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T3 – Wrexham via Rhuabon, Llangollen, Dolgellau to Barmouth


Wrexham, the largest town in North Wales, is home to one the seven Wonders of Wales, the steeple of St Giles’s Church. It is an excellent shopping hub with both independent and chain-store retailers.

You can also enjoy:

  • Erddig, a National Trust property, said to be one of Britain's finest historic houses. Erddig’s story is all about relationships, the upstairs and downstairs saga of the family, the servants and the wider community. It’s a 2.5 mile walk or bus ride away from Wrexham Central railway station.
  • Wrexham County Borough Museum and Archive hosts numerous events throughout the year.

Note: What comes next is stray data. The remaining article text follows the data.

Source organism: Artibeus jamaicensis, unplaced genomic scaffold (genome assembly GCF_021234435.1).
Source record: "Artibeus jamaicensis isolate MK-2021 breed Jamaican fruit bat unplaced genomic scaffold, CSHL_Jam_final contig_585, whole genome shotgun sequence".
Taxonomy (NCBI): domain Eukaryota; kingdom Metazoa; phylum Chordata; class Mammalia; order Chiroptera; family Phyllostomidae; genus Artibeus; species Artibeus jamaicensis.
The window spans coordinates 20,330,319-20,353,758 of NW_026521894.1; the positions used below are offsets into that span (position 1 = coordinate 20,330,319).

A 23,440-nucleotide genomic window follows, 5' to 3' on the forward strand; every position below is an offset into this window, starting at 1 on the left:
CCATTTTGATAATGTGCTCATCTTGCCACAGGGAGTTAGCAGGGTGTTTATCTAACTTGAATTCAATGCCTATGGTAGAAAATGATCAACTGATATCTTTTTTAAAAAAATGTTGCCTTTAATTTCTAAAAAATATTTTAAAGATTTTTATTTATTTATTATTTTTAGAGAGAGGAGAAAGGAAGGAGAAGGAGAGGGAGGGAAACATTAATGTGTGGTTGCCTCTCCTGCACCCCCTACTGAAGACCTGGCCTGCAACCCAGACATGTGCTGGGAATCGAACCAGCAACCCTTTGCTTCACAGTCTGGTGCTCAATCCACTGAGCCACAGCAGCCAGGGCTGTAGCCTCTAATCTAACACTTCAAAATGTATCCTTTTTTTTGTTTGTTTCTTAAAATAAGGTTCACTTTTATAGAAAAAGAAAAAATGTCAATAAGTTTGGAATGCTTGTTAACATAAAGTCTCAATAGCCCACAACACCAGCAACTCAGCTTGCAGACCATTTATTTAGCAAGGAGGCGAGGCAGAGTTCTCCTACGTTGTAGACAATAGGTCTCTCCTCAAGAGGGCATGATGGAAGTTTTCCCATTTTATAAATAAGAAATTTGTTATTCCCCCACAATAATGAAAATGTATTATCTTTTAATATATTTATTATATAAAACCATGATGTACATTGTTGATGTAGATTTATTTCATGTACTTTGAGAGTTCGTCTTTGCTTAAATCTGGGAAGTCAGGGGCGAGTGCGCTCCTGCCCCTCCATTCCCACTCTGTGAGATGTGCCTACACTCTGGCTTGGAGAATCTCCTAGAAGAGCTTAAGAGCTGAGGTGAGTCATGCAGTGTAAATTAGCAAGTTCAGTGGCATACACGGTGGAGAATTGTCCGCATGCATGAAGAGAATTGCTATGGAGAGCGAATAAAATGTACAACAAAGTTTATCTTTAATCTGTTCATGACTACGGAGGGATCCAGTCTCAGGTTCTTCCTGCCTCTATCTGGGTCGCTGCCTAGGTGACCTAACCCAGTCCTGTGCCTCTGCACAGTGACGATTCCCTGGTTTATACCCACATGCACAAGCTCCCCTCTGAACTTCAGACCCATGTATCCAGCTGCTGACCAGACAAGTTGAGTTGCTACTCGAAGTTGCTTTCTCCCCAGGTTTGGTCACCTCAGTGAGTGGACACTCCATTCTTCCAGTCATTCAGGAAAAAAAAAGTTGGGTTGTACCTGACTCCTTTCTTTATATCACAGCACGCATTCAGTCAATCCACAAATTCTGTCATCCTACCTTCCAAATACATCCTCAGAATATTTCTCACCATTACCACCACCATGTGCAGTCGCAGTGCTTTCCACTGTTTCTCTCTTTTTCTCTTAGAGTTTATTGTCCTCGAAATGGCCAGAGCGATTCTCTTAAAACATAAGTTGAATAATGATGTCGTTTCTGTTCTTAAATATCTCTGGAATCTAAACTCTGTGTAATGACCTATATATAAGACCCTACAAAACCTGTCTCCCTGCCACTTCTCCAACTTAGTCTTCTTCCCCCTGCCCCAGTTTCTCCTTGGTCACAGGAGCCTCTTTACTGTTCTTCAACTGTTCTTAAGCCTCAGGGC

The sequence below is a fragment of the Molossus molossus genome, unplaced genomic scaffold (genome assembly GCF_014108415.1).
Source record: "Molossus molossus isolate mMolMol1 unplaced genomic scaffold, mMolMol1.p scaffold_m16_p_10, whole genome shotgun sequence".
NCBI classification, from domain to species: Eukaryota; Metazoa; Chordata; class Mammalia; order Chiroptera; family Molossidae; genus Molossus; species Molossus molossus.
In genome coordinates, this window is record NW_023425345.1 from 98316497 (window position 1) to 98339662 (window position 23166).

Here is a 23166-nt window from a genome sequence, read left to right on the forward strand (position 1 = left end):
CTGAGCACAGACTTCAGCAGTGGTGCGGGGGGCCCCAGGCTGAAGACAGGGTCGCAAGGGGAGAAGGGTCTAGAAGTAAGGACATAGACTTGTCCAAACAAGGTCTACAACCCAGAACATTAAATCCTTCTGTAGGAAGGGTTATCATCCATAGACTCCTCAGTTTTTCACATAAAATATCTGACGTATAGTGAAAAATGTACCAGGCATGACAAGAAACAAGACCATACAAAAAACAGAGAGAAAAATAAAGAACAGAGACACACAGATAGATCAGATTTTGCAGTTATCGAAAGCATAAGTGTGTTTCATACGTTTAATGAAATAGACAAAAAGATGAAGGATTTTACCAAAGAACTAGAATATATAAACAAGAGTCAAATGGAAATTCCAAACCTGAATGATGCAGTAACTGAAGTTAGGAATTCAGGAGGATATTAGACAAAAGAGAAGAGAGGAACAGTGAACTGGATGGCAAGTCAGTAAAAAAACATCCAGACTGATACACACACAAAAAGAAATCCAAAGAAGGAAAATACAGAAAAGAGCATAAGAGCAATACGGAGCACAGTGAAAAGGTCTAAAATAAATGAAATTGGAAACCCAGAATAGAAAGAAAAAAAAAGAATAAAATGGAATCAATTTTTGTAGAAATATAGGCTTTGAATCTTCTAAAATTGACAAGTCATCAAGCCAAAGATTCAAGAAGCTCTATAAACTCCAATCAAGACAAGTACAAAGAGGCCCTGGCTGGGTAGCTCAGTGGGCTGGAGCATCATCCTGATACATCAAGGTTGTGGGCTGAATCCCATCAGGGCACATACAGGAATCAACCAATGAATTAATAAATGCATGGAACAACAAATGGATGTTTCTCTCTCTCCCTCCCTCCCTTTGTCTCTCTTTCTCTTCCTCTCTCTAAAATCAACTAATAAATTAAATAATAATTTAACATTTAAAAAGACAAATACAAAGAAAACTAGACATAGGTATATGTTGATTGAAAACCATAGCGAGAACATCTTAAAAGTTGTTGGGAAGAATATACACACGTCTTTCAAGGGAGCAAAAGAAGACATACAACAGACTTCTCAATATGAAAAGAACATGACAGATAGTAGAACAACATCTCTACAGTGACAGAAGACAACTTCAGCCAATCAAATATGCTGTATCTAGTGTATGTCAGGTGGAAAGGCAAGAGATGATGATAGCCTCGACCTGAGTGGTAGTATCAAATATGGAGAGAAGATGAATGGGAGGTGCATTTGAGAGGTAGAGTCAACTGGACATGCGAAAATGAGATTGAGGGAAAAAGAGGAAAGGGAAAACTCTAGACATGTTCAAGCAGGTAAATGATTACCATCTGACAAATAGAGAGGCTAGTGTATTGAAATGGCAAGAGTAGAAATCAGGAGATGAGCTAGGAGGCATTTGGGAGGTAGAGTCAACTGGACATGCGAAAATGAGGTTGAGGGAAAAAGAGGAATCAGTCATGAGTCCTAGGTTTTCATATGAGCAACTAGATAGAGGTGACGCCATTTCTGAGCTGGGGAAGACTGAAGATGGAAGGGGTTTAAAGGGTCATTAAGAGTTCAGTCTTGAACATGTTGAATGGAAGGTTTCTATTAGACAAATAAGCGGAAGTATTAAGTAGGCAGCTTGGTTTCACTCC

Nestling on the River Dee, Llangollen is recognised as a scenic gem. With a little effort you can walk up to the hilltop ruins of Castell Dinas Brân, explore the remnants of Valley Crucis Abbey or indulge in some white water rafting  on the Dee.

Some events:


Sitting at the foot of Cader Idris, Dolgellau, is one of the best places to explore Snowdonia. It was once at the centre of the Welsh gold rush. 

Other places to enjoy:

  • The Mawddach Trail to Barmouth is particularly spectacular either by bike or on foot.
  • Coed y Brenin Forest Park located on the outskirts of Dolgellau. For hours of woodland adventure, search out the Natural Resources Wales discovery backpacks. There is no charge for hire, except for a small deposit.


Barmouth is a  traditional seaside resort  with miles of clean sandy braches, donkey rides, trampolines, ice cream, candy floss,  crabbing pools and amusement arcades.

Other places to enjoy:

  • Bendi-gedig – indoor adventure playcenter
  • Barmouth Heritage Trail – pick up a leaflet for either the Tourist Information Centre or local shops  to discover the town’s link to the Titanic, Henry Tudor  and the National Trust.

Some events: